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Polymer solar cells are a type of organic solar cell (also called plastic solar cell), or organic chemistry photovoltaic cell that produce electricity from sunlight using polymers. It is a relatively novel technology. They are being researched by universities, national laboratories and several companies around the world[128153][128154][128155].

Fig. 1. The scheme of plastic solar cells. PET - Polyethylene terephthalate, ITO - Indium Tin Oxide, PEDOT:PSS - Poly, Active Layer (usually a polymer:fullerene blend), Al - Aluminium.
Currently, many solar cells in the world are made from a refined, highly purified silicon crystal, similar to those used in the manufacture of integrated circuits and computer chips (wafer silicon). The high cost of these silicon solar cells and their complex production process has generated interest in developing alternative photovoltaic technologies.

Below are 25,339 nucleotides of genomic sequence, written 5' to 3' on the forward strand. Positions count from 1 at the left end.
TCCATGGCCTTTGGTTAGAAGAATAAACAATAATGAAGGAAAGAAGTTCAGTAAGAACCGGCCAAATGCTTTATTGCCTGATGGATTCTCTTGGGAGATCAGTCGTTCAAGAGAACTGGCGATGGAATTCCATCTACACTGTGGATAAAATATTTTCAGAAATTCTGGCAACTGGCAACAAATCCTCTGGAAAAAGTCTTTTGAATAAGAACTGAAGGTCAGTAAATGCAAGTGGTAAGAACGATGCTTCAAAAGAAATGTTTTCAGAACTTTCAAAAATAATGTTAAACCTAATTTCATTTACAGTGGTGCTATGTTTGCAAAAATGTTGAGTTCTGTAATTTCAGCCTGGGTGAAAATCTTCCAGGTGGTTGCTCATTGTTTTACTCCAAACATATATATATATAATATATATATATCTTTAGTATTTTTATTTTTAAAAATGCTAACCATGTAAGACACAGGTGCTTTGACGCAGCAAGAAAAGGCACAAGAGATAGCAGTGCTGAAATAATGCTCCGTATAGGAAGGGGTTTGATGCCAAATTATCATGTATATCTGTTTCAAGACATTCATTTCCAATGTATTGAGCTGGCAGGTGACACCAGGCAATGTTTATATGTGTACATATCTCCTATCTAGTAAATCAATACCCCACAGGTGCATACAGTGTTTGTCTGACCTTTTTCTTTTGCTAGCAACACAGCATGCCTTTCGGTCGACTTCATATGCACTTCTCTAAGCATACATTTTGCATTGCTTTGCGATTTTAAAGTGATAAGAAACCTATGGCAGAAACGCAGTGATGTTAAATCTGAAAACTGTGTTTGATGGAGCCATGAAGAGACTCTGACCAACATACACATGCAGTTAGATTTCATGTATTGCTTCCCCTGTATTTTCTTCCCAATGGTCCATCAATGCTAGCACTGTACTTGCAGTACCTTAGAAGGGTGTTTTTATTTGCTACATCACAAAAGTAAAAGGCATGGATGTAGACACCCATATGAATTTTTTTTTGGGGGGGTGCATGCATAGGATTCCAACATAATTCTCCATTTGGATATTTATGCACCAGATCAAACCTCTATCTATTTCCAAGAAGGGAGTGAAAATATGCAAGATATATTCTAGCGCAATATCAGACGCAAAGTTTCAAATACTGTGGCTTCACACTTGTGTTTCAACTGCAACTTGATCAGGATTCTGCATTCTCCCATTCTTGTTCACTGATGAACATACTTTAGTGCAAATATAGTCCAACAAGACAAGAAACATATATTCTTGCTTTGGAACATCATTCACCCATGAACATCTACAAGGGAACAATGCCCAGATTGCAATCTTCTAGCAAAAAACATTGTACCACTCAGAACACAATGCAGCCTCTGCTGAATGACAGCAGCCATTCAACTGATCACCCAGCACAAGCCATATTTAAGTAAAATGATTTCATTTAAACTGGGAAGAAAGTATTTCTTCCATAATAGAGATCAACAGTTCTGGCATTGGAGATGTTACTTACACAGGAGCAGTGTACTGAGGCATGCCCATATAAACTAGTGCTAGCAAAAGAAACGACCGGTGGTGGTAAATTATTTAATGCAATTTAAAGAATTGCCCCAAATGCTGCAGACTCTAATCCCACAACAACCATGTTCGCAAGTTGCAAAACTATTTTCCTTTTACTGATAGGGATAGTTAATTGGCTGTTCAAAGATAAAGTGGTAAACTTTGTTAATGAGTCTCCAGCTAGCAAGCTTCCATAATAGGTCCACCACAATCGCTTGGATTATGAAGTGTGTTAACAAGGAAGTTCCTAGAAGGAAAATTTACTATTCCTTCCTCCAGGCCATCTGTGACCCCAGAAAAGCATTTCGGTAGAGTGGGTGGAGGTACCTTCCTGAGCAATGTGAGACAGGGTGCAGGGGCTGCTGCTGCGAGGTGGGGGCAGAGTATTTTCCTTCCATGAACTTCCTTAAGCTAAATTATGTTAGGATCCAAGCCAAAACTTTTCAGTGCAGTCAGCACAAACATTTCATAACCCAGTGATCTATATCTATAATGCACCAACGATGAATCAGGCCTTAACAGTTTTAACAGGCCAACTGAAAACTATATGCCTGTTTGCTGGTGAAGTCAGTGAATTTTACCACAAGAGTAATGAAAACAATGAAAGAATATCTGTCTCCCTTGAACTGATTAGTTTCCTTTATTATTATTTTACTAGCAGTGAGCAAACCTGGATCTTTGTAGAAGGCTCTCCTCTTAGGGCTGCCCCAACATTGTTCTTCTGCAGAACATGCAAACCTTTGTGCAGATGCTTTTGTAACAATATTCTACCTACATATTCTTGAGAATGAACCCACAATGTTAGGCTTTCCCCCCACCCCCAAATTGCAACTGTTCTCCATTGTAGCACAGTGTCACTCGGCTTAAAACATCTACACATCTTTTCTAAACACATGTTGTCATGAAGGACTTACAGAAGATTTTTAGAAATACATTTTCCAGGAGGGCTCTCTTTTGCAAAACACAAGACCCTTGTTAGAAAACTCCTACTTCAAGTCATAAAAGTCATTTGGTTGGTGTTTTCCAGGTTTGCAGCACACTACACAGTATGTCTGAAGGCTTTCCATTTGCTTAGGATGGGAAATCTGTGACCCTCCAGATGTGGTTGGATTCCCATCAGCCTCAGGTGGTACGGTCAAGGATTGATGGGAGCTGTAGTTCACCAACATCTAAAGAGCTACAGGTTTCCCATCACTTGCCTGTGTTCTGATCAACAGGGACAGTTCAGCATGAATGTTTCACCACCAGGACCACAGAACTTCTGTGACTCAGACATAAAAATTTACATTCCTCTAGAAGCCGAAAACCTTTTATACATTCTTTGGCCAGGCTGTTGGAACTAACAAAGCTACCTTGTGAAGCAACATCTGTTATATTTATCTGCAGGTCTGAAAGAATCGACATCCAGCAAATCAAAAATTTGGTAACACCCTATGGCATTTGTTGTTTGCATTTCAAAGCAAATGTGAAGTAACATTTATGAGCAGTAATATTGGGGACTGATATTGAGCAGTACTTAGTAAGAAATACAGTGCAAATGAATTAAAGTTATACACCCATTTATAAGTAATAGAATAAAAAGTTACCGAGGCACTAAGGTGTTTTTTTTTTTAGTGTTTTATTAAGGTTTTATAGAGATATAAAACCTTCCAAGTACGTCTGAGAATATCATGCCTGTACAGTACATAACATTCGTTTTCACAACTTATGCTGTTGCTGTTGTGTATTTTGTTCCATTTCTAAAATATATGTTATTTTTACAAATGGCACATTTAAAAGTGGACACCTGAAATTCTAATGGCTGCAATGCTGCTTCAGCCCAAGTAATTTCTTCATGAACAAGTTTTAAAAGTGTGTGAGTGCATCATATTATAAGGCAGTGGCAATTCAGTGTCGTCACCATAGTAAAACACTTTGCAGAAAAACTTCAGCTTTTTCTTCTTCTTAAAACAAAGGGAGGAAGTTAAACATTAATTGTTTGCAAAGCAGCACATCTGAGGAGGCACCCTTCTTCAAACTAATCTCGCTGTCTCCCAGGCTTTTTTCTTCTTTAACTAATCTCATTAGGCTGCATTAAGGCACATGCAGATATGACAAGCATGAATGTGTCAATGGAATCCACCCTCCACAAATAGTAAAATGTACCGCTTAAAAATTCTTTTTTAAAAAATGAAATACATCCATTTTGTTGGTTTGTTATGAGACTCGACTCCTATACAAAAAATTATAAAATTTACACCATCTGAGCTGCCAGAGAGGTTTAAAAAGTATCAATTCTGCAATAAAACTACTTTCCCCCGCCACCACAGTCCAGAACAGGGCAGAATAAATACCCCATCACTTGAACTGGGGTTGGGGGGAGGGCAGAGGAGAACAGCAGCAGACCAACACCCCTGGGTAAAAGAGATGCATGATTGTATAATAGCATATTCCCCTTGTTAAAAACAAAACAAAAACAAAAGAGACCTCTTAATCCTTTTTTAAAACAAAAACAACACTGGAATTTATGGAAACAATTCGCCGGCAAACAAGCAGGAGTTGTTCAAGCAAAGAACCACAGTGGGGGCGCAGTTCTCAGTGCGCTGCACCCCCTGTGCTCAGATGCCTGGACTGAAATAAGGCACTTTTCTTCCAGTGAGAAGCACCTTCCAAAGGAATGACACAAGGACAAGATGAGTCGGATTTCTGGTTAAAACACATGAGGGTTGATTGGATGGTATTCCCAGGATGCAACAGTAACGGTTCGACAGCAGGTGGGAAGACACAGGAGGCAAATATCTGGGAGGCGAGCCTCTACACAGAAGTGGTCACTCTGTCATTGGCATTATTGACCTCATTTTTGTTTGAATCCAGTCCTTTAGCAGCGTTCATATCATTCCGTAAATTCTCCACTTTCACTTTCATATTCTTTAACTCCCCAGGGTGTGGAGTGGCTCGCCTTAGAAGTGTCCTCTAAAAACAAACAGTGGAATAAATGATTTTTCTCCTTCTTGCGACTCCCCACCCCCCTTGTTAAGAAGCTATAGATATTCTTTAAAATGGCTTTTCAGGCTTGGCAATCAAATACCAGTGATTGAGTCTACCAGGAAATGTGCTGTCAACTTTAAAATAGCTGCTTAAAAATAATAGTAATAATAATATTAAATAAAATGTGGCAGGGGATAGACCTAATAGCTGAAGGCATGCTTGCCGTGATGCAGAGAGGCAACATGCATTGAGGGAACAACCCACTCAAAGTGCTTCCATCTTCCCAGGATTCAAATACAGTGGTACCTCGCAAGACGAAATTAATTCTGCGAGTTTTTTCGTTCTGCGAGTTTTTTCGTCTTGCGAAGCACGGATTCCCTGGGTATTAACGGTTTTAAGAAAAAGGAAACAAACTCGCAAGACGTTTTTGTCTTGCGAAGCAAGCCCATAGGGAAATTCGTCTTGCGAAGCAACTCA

Compared to silicon-based devices, polymer solar cells are lightweight (which is important for small autonomous sensors), disposable, inexpensive to fabricate (sometimes using printed electronics), flexible, customizable on the molecular level, and have lower potential for negative environmental impact. An example device is shown in Fig. 1.

Device physics